"According to LDS-published statistics, the annual number of LDS converts declined from a high of 321,385 in 1996 to 241,239 in 2004. In the 1990s, the church's growth rate went from 5 percent a year to 3 percent. "


LDS has at least a few converts every year.

Simon said...
This comment has been removed by the author.
Simon said...

Ann, I have no idea - but I think it denigrates faith to equate it with habit, which Scheiber implicitly seems to, as I read it.

Simon said...

Ann (addenda): Perhaps another way to look at it's the reverse: regardless of how many people convert to mormonism, there are a lot of folks who are born again, including converts from other Christian and quasi-Christian denominations. Scheiber says that it's not Romney's fault that he was "born into the Mormon faith," but even to the extent that Christian conservatives have a problem with Romney being a Mormon (and it's far from clear how far that really is), it seems to me, their problem is that he is a Mormon, not that he was born into the Mormon church. Regardless of the faith of his parents, if he'd later on been born again or converted to Catholicism, what have you, would Christian conservatives would have the same concerns about him?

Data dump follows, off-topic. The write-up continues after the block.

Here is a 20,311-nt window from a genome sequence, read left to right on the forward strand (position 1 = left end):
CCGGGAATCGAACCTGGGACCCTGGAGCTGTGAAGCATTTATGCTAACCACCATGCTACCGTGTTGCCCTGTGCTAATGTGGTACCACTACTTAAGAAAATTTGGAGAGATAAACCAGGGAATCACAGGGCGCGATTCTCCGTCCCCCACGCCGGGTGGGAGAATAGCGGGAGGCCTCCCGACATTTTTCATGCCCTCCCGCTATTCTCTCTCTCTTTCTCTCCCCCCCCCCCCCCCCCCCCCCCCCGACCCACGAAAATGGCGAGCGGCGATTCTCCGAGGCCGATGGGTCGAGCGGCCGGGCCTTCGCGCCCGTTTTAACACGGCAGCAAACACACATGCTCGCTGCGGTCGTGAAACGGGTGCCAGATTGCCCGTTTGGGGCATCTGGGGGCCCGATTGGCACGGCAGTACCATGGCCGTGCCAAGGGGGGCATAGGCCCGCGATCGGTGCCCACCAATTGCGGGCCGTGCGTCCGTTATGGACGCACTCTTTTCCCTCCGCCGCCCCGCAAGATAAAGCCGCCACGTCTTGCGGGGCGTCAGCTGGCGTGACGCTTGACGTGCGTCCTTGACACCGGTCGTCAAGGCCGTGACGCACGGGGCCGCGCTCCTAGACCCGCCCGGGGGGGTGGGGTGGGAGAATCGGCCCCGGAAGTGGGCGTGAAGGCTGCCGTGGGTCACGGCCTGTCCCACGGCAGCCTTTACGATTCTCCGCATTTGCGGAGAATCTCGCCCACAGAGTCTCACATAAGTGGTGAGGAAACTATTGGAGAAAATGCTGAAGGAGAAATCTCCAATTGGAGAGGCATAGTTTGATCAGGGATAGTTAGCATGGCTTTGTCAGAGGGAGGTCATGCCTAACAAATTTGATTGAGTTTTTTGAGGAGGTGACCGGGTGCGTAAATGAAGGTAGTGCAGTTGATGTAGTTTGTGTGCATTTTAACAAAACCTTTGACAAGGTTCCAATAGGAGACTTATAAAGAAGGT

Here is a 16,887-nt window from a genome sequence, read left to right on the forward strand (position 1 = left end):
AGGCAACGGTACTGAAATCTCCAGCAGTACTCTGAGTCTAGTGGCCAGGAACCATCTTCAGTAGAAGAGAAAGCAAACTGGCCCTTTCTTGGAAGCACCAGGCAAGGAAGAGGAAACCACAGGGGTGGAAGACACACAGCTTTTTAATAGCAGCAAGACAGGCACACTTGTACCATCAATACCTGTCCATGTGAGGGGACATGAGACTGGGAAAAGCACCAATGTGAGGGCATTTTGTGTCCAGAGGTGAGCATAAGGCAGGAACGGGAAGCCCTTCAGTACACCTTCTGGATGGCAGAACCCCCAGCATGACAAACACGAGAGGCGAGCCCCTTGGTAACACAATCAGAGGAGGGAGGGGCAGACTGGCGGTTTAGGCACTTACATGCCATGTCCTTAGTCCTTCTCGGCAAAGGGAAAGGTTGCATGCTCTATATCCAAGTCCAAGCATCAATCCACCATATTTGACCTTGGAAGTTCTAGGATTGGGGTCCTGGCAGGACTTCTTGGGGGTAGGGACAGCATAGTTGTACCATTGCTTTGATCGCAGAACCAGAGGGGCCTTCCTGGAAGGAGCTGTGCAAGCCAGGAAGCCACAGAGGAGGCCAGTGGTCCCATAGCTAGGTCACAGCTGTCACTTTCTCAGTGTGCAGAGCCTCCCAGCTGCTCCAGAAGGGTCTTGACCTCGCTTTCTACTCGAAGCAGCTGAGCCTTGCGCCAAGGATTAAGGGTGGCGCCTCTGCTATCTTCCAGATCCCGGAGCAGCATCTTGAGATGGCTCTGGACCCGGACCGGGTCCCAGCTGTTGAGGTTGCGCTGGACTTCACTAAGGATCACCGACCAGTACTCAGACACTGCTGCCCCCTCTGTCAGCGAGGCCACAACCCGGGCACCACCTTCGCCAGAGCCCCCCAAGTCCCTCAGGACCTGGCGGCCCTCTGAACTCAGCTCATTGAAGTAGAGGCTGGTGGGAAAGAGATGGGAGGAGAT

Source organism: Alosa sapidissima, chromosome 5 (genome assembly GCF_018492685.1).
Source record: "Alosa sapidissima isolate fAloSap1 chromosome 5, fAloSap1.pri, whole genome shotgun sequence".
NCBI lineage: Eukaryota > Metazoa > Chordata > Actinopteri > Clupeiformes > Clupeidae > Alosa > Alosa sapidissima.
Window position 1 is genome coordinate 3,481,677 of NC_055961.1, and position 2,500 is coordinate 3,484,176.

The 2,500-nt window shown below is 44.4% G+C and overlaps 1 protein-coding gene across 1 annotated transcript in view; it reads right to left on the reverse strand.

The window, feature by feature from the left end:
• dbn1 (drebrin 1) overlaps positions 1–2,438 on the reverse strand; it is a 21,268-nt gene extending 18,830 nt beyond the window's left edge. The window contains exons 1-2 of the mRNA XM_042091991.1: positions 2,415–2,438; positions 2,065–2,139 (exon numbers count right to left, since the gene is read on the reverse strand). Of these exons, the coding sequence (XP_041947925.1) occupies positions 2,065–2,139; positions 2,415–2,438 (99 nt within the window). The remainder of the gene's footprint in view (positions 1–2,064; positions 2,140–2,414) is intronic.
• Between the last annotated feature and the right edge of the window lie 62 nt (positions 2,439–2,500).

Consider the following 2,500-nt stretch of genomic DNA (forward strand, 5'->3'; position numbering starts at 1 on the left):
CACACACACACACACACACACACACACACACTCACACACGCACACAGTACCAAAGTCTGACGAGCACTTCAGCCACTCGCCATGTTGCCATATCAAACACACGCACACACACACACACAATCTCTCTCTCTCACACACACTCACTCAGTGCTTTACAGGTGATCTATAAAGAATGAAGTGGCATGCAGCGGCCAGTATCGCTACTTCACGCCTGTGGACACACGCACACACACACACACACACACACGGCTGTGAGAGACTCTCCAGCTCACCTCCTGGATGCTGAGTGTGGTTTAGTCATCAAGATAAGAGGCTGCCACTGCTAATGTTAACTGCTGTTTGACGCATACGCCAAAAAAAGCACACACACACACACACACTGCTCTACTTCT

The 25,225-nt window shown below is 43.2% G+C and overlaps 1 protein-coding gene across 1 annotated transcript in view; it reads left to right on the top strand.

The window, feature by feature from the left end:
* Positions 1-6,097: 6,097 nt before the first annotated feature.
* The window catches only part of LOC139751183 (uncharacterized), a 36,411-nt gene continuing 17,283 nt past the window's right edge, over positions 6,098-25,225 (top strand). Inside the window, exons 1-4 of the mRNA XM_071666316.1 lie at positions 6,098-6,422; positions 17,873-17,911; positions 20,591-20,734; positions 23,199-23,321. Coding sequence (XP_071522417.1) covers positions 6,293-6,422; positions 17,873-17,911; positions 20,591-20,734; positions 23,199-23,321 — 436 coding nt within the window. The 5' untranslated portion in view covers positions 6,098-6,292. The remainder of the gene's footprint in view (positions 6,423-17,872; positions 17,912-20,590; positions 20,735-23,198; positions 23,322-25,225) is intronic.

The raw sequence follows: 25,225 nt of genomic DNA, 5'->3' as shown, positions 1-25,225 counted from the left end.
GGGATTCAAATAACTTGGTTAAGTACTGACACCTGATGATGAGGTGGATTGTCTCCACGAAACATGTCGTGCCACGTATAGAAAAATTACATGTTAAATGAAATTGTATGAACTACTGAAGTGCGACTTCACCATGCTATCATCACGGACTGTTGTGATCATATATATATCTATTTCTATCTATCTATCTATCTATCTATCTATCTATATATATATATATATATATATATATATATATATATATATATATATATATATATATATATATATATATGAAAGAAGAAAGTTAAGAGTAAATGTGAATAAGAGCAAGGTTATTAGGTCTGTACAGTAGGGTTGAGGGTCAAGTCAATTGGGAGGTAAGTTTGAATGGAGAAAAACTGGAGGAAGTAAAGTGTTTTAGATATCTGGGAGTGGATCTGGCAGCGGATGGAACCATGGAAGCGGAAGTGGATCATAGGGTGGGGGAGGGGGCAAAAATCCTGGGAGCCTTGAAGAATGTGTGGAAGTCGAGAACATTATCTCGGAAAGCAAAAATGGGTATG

Henry said...

Those poor irrational southern GOP voters. What if they are forced to choose between Romney and Guiliani?

Schreiber is trying to find an angle and he can't stand up for stumbling over conventional wisdom. Except that he doesn't seem to get religion:

"Nor is it his fault that, over the last generation, conservative voters have come to see religion as a proxy for moral character."